- Turning to the present were two poems: If Chloe Can and Nowadays. The former, about a young girl’s shattered self esteem, was earnest and hopeful. Nowadays tackled contemporary apathy in a heartfelt plea for people to once more pay attention to the world around them (“who cares about voting nowadays?”) While not new in content, it was passionately performed and a great close to her set.
- Peter Hayhoe and Sarah Redington performed Dalston, a poem accompanied by music. Descending into Someone Like You worked, but could have been more effective in a smaller dose for those inured to Adele. I enjoyed most the poem’s performative aspect: its emphasis on the act of story-telling (“I say, ‘your coffee is getting cold’”), complete with distinctions between on truth and might-have-beens: “Pause. This is not a true story…The real story involves…”
- Richard Purnell spoke of the N word in rap music as a white fan, addressing its contribution to the vilification of black people in society. He could have been more fluid and the beginning section (“what rhymes with…”) was horrifically awkward.
- Lettie McKie performed three sonnets of which the third, about her elderly neighbours, was the most powerful, starting from a lovely first line “before the hospital, he always slept beside her”.
- Edward Unique‘s Valentine’s Day poem, in the interests of balance, had a clearly defined three part structure, but alas lines like “she said I’m too nice for her” and “[it was left for] the nice guy to sweep up your stupidity”, left a bitter taste.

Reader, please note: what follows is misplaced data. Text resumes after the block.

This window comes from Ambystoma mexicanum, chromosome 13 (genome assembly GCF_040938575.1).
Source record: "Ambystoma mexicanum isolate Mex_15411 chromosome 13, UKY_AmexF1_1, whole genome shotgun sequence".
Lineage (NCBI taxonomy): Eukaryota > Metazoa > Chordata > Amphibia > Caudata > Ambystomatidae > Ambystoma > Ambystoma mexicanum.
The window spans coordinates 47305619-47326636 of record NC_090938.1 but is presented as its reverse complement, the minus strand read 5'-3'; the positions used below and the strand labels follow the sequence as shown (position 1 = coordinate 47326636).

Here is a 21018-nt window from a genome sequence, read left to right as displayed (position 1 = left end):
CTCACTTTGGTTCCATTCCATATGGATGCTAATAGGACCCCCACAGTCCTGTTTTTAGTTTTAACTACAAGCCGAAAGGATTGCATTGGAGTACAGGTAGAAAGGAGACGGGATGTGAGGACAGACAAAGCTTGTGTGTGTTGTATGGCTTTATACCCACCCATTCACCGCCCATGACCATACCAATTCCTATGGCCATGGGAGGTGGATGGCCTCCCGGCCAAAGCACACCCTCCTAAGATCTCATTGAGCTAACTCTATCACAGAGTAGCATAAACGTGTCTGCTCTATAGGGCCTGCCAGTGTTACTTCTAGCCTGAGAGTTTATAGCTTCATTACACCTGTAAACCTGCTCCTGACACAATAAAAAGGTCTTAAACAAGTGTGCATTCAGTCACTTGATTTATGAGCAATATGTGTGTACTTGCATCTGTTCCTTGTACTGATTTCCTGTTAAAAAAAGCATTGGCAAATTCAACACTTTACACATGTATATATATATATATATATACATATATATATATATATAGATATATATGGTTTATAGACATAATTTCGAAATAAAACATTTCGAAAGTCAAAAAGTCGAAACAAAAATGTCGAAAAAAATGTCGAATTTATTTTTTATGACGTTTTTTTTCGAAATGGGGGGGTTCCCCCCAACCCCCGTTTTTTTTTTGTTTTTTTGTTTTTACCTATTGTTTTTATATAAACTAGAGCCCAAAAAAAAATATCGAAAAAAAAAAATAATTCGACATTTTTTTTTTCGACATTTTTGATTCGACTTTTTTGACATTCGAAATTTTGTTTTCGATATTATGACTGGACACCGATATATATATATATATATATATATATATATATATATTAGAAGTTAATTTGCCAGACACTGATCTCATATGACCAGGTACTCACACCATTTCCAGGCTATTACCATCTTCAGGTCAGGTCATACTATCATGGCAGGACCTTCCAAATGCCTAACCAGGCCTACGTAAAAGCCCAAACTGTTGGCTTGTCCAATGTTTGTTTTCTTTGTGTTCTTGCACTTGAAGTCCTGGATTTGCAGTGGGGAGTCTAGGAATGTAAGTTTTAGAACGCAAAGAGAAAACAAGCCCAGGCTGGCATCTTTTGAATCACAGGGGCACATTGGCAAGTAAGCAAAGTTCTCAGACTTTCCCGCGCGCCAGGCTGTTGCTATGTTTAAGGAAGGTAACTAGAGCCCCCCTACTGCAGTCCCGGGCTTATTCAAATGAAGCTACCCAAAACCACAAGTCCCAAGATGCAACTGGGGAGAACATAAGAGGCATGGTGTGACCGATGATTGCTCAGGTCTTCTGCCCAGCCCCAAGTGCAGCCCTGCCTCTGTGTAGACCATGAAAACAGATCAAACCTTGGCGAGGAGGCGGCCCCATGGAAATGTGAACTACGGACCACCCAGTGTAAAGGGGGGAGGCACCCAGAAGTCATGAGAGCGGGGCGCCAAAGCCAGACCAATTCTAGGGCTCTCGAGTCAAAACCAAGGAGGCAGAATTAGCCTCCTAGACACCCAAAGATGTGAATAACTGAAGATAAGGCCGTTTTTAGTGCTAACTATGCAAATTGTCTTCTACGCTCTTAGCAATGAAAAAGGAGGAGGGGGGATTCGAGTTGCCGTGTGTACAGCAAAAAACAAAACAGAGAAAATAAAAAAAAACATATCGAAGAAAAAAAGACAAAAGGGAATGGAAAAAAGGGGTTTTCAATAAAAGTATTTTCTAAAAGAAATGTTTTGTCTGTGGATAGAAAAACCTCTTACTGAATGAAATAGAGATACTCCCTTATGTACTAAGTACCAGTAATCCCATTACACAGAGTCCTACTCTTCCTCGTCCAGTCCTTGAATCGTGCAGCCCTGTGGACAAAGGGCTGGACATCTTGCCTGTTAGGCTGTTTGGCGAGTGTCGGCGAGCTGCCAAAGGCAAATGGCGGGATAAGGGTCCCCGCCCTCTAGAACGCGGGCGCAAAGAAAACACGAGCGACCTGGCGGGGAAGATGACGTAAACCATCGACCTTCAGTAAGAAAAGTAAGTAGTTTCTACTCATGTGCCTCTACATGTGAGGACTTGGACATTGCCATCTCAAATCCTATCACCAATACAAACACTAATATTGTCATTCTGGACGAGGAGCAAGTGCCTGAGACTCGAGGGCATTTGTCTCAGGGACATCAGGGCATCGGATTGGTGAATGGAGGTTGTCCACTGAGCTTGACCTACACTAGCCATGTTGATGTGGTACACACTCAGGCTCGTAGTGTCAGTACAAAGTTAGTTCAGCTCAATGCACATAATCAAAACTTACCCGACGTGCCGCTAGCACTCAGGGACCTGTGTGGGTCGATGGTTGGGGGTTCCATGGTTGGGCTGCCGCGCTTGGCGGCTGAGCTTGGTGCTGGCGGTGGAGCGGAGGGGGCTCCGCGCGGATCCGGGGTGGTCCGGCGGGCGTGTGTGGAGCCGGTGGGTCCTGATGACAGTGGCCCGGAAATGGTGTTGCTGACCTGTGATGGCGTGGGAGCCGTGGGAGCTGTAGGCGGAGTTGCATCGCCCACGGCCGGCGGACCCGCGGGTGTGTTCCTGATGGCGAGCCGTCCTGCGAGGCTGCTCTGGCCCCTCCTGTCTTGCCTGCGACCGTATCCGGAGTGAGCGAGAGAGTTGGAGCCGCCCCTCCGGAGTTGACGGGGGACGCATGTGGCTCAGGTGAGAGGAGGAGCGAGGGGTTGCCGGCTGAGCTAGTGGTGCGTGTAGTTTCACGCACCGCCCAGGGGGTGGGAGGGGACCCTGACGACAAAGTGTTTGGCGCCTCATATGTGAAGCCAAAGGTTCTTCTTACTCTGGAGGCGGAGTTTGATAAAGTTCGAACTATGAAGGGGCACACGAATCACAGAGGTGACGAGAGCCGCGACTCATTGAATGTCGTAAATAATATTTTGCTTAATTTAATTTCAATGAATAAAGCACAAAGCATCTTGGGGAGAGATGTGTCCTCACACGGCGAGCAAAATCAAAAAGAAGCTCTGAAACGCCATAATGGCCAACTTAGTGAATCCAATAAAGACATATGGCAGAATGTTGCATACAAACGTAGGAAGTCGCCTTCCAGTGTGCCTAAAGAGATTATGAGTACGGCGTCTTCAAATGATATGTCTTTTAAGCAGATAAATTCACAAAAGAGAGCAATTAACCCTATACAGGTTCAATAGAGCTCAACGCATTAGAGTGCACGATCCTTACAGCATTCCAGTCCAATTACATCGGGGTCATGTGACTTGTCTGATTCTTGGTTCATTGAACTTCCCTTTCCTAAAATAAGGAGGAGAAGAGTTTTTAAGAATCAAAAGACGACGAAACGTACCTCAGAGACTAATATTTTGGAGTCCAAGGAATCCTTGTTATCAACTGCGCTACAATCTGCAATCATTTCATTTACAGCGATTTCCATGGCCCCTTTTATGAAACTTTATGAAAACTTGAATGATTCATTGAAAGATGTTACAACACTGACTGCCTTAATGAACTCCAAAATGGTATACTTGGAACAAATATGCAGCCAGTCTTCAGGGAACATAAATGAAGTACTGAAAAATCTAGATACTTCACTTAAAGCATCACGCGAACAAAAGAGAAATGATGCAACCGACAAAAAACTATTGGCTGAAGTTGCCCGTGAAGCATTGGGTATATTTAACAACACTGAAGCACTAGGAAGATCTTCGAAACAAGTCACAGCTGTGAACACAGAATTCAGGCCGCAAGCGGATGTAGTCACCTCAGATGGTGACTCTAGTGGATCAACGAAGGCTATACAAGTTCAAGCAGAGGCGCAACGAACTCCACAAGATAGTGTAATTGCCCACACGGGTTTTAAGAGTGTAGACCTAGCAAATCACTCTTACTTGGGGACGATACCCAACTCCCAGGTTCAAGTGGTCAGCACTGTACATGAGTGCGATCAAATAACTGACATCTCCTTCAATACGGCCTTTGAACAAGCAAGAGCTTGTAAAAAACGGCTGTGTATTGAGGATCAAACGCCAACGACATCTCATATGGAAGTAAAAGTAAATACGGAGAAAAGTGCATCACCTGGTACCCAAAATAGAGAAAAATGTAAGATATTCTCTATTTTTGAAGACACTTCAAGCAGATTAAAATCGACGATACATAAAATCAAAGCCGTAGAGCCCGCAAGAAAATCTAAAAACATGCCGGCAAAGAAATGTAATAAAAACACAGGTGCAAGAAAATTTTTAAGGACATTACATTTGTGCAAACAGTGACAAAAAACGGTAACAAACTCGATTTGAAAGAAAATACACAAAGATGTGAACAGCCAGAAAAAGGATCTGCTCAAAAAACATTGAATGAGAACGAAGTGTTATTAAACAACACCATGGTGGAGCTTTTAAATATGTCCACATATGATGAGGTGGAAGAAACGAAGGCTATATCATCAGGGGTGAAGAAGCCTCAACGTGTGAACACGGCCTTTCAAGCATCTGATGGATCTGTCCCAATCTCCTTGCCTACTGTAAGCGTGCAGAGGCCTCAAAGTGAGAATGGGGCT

- Joshua Seigal‘s AA Milne-esque Kid’s Poem about bullying was appropriately simplistic with a comic twist. His adult poems displayed an extensive vocabulary, with fast paced patter strewn with literary terminology. Camden Town was my favourite, conjuring peacefully stoned hipsters with “hours to shoot from the sky like ducks”. He is up in Edinburgh this year with We all love Llamas!.
- Ben Newberry’s character pieces were nice enough: my favourite was “Royal Oak” a nod to the old guard of traditional pubs, less transient than their surroundings.
- Sophie Cameron‘s modern fairytale of a Prince and his poor yet “ridiculously attractive” squeeze certainly uses some visceral imagery. Juxtaposing love that “transcends all bounds” with raucous sexuality (“and by swooned I mean he wanked his dick off”) Her second poem, “I am a posh cunt” set up a familiar straw man who likes oysters “because they’re expensive rather than their taste”.
- Jethro performed three sombre poems, only one of which was his own. His delivery suited Tennyson better than Keats, but was best for his own, Time Passes, a lament for his lost brother who feels “just a moment ago”.
- James Webster performed two poems: Fate (a little spoilt by phone scrolling), about unexpectedly meeting and bonding with someone not seen in years, (“not inevitability but an extra glass of wine”). The second was nicely done, filled with entreaties to “listen” to poetry “beneath the skin”, in its beats of “iambs and trochees”.
- Keith Jarrett, finished the evening with two poems: an uplifting old favourite that with, fluid plays on words, takes on political slogans, making them his own for people who “believe in change but [are] still short changed”. The main argument of I do not believe in casual sex was that there’s “no such thing” because “casual suggests ease”. Its playful conclusion, “however…I do believe in a damn good time…”, lightened what could have been interpreted as overt moralising.
To conclude: Fantastic night. More soon, please.
There will indeed be more, coming up soon on the 28th of March! – Ed